Kylie Jenner's walnut scrub heavily criticised ahead of launch: But is it actually that bad for skin?

Kylie's walnut scrub has not gone down well on Twitter. [Photo: Getty/Instagram]
Kylie's walnut scrub has not gone down well on Twitter. [Photo: Getty/Instagram]

Kylie Jenner is being criticised for her latest product launch.

The 21-year-old entrepreneur, who is the world’s youngest self-made billionaire, according to Forbes, recently announced she is launching a new skincare line on 22 May.

Her sell-out lip kits garnered $420 million (£326 million) in retail sales in just 18 months.

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Her skincare range looks like it will generated similar hype – its dedicated Instagram page, @kylieskin, already has over a million followers.

But one particular product in the line, a walnut scrub, has left many of her fans cold.

Fans are pointing out that one of the scrub’s ingredients, fine walnut powder, is actually very bad for your skin.

It causes everything from broken capillaries to dryness, according to critics.

So is it as bad as Twitter is making out?

Yes, according to Dr Ross Perry, skin expert & Medical Director of Cosmedics UK.

“Walnut shell powder has a reputation of being a relatively harsh exfoliator on the skin, and although exfoliating is a great way of getting rid of dead skin cells and unclogging pores, all skin types are different, therefore, harsh exfoliating ingredients can actually end up tearing the skin.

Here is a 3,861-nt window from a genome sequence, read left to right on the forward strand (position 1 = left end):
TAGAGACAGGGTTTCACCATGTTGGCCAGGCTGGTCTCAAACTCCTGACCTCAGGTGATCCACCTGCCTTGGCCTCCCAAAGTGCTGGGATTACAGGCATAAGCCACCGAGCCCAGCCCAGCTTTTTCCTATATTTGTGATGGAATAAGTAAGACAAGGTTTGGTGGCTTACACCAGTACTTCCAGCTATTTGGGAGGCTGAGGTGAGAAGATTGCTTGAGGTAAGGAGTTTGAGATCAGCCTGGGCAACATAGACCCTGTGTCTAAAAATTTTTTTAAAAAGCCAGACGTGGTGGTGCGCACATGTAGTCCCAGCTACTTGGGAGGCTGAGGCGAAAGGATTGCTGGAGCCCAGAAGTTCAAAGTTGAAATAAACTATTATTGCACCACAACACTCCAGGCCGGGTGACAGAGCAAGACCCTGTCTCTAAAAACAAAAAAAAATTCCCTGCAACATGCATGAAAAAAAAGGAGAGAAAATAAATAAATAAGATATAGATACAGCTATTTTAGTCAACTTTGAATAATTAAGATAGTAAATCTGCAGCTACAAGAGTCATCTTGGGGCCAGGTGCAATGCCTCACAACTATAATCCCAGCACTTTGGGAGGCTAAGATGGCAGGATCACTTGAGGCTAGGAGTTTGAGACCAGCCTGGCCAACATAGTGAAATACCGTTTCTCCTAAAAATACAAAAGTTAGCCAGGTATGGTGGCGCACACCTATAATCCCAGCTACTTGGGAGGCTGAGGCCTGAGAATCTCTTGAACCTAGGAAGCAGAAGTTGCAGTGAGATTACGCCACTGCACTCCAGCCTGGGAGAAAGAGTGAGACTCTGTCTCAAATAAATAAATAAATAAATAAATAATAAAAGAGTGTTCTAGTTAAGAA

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“With any abrasive products the more sensitive the skin the gentler one needs to be so there is not a one for all cream that will suit everyone. For some this may help but for others it maybe too harsh and that’s down to each individual’s skin type.

“Unfortunately because Kylie Jenner sports such flawless skin 24/7 and is a key influencer today, many of fans will buy into the product in the bid to emulate Kylie’s perfect visage, However this won’t suit everyone and could in fact end up causing irritation and tearing.”

What’s more, last year, a group of people tried to bring a class action against Unilever for the use of walnut shells in its St. Ives Apricot Scrub product.

The plaintiffs claimed use of the products lead to skin irritation and damage. However, the class action was later dismissed.

Kylie isn’t the first celebrity to face a backlash for her product line.

Earlier this year, singer Katy Perry was called out for designing what looked like blackface shoes as part of her Katy Perry Collections shoe range.